Now the thing to understand about Center controllers, was that whether they were talking to a rookie pilot in a Cessna, or to Air Force One, they always spoke in the exact same, calm, deep, professional, tone that made one feel important. I referred to it as the “Houston Center voice.”

I have always felt that after years of seeing documentaries on this country’s space program and listening to the calm and distinct voice of the Houston controllers, that all other controllers since then wanted to sound like that, and that they basically did. And it didn’t matter what sector of the country we would be flying in, it always seemed like the same guy was talking. Over the years that tone of voice had become somewhat of a comforting sound to pilots everywhere. Conversely, over the years, pilots always wanted to ensure that, when transmitting, they sounded like Chuck Yeager, or at least like John Wayne.

Better to die than sound bad on the radios.

Just moments after the Cessna’s inquiry, a Twin Beech piped up on frequency, in a rather superior tone, asking for his ground speed. “I have you at one hundred and twenty-five knots of ground speed.” Boy, I thought, the Beechcraft really must think he is dazzling his Cessna brethren.

Then out of the blue, a navy F-18 pilot out of NAS Lemoore came up on frequency. You knew right away it was a Navy jock because he sounded very cool on the radios.

“Center, Dusty 52 ground speed check”. Before Center could reply, I’m thinking to myself, hey, Dusty 52 has a ground speed indicator in that million-dollar cockpit, so why is he asking Center for a readout?

Then I got it, ol’ Dusty here is making sure that every bug smasher from Mount Whitney to the Mojave knows what true speed is. He’s the fastest dude in the valley today, and he just wants everyone to know how much fun he is having in his new Hornet. And the reply, always with that same, calm, voice, with more distinct alliteration than emotion: “Dusty 52, Center, we have you at 620 on the ground.”

And I thought to myself, is this a ripe situation, or what? As my hand instinctively reached for the mic button, I had to remind myself that Walt was in control of the radios. Still, I thought, it must be done – in mere seconds we’ll be out of the sector and the opportunity will be lost. That Hornet must die, and die now. I thought about all of our Sim training and how important it was that we developed well as a crew and knew that to jump in on the radios now would destroy the integrity of all that we had worked toward becoming. I was torn.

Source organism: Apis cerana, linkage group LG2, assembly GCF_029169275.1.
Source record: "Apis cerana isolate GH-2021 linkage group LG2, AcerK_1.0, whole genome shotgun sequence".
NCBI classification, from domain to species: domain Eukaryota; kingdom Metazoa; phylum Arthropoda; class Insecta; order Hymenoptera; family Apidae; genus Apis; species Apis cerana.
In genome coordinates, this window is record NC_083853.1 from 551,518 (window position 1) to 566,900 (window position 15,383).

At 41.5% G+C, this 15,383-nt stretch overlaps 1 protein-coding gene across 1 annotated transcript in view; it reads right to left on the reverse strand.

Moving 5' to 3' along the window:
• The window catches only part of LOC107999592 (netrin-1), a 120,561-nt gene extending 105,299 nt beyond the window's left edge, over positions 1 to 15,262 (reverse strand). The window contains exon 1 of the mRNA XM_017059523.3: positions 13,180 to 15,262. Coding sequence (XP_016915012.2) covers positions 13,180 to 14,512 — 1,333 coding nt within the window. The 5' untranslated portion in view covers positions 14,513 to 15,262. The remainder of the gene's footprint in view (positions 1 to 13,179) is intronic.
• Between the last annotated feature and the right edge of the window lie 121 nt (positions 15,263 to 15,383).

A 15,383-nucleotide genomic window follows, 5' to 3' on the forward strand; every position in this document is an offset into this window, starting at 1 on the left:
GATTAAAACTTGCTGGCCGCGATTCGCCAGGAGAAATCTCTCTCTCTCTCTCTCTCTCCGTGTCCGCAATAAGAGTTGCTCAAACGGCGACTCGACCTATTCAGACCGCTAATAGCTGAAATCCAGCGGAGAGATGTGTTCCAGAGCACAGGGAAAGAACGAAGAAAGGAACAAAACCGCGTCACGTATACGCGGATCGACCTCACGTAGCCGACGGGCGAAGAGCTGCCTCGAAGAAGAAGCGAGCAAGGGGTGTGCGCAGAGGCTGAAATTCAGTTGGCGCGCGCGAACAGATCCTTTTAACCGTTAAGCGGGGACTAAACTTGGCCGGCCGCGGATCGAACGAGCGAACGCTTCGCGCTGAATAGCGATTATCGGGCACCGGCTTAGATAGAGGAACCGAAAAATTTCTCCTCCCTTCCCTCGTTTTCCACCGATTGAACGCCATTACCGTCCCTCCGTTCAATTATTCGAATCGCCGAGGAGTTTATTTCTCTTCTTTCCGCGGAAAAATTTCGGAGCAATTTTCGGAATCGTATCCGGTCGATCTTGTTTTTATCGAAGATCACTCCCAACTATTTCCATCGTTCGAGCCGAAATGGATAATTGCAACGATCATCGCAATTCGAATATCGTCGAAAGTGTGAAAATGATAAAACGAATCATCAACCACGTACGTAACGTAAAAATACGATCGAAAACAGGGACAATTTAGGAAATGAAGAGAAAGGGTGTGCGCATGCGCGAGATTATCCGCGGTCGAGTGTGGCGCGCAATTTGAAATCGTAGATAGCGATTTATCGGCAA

Somewhere, 13 miles above Arizona, there was a pilot screaming inside his space helmet. Then, I heard it. The click of the mic button from the back seat. That was the very moment that I knew Walter and I had become a crew. Very professionally, and with no emotion, Walter spoke: “Los Angeles Center, Aspen 20, can you give us a ground speed check?” There was no hesitation, and the replay came as if was an everyday request. “Aspen 20, I show you at one thousand eight hundred and forty-two knots, across the ground.”

I think it was the forty-two knots that I liked the best, so accurate and proud was Center to deliver that information without hesitation, and you just knew he was smiling. But the precise point at which I knew that Walt and I were going to be really good friends for a long time was when he keyed the mic once again to say, in his most fighter-pilot-like voice: “Ah, Center, much thanks, we’re showing closer to nineteen hundred on the money.”

For a moment Walter was a god. And we finally heard a little crack in the armor of the Houston Center voice, when L.A.came back with, “Roger that Aspen, Your equipment is probably more accurate than ours. You boys have a good one.”

It all had lasted for just moments, but in that short, memorable sprint across the southwest, the Navy had been flamed, all mortal airplanes on freq were forced to bow before the King of Speed, and more importantly, Walter and I had crossed the threshold of being a crew. A fine day’s work. We never heard another transmission on that frequency all the way to the coast.

For just one day, it truly was fun being the fastest guys out there.

20 Awesome Cockpit Selfies Snapped While Airmen Tear Through the Skies

Image: Schweizer Luftwaffe via imgur
Image: Schweizer Luftwaffe via imgur

By – CHARLIE GILBERT for scribol Jet fighter pilots around the globe have elevated the selfie phenomenon to astonishing new heights – quite literally. Armed with photographic equipment such as GoPro cameras and fisheye lenses, they’ve been able to capture dramatic images of themselves on the job – sometimes mid-maneuver or with a stunning backdrop thrown in for good measure. But rather than simply pointing and shooting, these pilots and other flight crew have proven themselves skilled photographers – which is pretty amazing given that they often have a fair few other buttons to press, too.

Here’s one great example, taken by a Swiss Air Force F-18 pilot in what seems to have been February 2013. The subject’s outstretched arms act like an anchor, and two other F-18 jets, one on either side, make the photograph’s symmetry practically perfect. It also doesn’t hurt that the pilot managed to include an awe-inspiring snow-capped landscape in shot.

The capture has all the ingredients to qualify as the ultimate selfie, but hang on to your ejection seats, as there’s more to come. The following 19 images are equally jaw-dropping, featuring everything from near-vertical climbs to dazzlingly kaleidoscopic pyrotechnics.

1. Eurofighter Typhoon Crewmember – Bavarian Tigers/German Air Force (Objektschutzregiment der Luftwaffe)

Image: Bavarian Tigers/German Air Force (Objektschutzregiment der Luftwaffe) via The Aviationist
Image: Bavarian Tigers/German Air Force (Objektschutzregiment der Luftwaffe) via The Aviationist